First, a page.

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The changing times have witnessed a change in the tools of socialization, with the internet, through the various forms of electronic media, emerging as the most powerful tool for socialization. This is evident by the increase in the social networking sites, online dating sites, faster communication facilitated by electronic mails and social blog spots (Macedo 147). This is in contrary with the traditional print media, whereby there are minimal avenues for exposure of personal information. In addition, electronic media has a global audience, increasing the scope of socialization and defying the socio-cultural boundaries of socialization. People usually post daily information like hobbies, social preferences and career information without taking into account the consequences of this modern portrait of reality. In the novel, Super Sad True Love Story, Gary Shteyngart states that the present world is lacking standards or stability, whereby “a single partner can determine a dating prospect’s “hotness” and sustainability with the click of a button…” This indicates the realm of the present day connectivity on the social lives of people. The novel explores the effects of today’s culture and the following generations on the value of humanity. Shteyngart’s novel is a love story focusing on Lenny, a middle-aged Russian immigrant, who ignores all the modern technologies and holds on print media (Theroux no pag.). Eunice is the opposite of Lenny and is technologically inept, as characterized by her online correspondence through online shopping. The fundamental argument is that exposure to the media devalues the values held by individuals. For example, the values on sexuality and cultures. The primary purpose of this essay is to evaluate the consequences of personal online exposure and assert its value.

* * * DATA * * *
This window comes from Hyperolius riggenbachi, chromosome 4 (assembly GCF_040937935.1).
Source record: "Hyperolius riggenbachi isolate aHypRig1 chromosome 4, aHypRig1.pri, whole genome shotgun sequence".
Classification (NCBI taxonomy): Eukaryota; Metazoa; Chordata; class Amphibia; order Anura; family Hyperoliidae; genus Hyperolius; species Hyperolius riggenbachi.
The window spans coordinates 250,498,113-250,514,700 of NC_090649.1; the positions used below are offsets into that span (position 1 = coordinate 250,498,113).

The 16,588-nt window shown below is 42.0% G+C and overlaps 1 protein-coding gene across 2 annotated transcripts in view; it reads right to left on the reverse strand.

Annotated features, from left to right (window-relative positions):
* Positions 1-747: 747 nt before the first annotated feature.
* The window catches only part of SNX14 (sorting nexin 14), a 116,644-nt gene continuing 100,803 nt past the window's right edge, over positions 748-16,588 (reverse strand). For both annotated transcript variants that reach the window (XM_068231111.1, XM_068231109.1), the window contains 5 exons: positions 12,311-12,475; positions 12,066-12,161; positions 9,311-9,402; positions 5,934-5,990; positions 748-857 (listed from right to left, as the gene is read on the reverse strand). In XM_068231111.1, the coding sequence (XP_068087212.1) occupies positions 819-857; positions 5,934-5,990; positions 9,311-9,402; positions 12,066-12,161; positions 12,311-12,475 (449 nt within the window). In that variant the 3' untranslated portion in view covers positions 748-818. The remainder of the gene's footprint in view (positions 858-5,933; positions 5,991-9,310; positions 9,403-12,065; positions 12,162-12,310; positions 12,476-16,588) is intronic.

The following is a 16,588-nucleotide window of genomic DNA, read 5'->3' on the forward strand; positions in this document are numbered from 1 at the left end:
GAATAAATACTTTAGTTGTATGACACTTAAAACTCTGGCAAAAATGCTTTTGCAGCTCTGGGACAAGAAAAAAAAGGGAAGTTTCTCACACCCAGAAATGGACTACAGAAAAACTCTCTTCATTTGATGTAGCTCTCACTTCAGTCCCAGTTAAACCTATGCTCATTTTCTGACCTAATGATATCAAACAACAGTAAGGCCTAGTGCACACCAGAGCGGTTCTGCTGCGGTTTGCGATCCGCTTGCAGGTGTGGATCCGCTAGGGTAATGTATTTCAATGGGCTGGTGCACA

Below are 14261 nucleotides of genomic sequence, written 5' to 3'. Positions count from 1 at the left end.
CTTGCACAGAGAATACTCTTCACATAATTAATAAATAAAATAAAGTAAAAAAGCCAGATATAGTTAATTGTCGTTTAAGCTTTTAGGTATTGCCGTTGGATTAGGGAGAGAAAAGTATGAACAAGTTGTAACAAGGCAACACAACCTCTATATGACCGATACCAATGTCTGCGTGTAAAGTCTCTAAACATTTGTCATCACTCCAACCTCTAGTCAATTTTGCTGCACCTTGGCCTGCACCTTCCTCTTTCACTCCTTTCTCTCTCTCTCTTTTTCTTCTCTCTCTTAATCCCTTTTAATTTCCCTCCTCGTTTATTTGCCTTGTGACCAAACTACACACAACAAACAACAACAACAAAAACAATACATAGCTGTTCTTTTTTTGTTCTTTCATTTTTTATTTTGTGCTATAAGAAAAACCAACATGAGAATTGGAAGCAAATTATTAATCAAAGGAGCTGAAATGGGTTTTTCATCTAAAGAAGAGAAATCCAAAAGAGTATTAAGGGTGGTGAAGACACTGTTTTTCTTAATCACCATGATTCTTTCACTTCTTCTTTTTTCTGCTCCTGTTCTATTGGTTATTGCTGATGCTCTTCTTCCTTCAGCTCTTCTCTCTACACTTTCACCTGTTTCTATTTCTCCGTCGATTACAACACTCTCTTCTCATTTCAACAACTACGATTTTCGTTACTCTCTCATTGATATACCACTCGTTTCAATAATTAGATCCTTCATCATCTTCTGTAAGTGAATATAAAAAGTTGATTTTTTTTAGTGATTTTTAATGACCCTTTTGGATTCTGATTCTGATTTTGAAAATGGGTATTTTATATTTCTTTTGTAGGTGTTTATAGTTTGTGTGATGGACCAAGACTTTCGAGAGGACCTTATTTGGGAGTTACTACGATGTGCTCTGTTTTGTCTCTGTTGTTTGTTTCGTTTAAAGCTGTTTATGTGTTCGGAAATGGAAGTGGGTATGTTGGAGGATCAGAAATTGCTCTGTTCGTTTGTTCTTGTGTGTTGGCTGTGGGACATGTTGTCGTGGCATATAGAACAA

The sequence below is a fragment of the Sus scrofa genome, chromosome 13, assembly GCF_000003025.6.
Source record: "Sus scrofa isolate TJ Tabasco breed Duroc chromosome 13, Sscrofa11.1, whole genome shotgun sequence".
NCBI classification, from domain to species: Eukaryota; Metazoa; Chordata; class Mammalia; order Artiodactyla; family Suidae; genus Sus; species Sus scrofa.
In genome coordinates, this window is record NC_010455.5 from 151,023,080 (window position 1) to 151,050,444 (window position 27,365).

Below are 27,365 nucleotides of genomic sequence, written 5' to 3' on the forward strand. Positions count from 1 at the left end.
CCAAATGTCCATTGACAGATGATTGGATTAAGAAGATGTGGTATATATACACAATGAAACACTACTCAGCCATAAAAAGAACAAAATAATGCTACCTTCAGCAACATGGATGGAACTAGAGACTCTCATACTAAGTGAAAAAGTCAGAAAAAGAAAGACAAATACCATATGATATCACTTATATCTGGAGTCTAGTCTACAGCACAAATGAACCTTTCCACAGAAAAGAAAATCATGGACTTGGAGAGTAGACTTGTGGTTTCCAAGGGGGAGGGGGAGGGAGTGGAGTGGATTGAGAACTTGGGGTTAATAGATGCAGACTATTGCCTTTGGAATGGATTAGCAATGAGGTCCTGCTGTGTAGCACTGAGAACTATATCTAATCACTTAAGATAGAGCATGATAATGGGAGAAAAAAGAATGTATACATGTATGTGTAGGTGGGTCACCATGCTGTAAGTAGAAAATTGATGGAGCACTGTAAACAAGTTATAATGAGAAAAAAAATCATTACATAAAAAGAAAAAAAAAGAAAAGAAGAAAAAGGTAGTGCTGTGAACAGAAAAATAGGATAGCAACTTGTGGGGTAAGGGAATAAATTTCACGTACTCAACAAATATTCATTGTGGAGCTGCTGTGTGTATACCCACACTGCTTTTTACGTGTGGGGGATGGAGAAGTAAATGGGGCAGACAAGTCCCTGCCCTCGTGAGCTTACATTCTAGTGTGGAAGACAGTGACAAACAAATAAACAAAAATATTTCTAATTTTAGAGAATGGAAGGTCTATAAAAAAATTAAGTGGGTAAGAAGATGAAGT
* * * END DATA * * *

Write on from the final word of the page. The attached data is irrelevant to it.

Increased personal online exposure, characterized by electronic communication and data collecting devices, serves to undermine the value in real human interaction. Lenny Abramov, the protagonist in the novel feels uncomfortable with the not-too-distant future wherein he feels that his survival is limited. For instance, there is the lack of genuine human interaction; instead, people are classified using their credit and sexuality ratings. In addition, his preference for books over text scanning faces a threat by the onset of the new culture that places emphasis on electronic media, instead of the traditional print media (Ron no pag.). Such a culture sets Lenny apart from the rest of the world. Lenny is a perfect indicator that new culture facilitated by electronic communication serves to devalue human culture. Lenny is placed in the context of a more illiterate world than our own, where children use “explosive nouns, overblown verbs, and beautifully bungled prepositions”. Lenny fears that the new culture makes ones’ private identity to be transparent like the onionskin jeans that are increasingly becoming common. In the light of this view, it is apparent that personal online exposure tends to reduce the gaps found in age and ethnicity; however, it tends to compromise the private identity of an individual, which is central towards individual values. The fundamental argument is that the new culture demeans human value by embracing societal phenomena instead of the complexities of real people. For instance, Lenny’s boss is youth-obsessed, his friends (Noah and Amy) are media crazed, and his father and Eunice’s father are motivated primarily through shame and status (Chayko 89).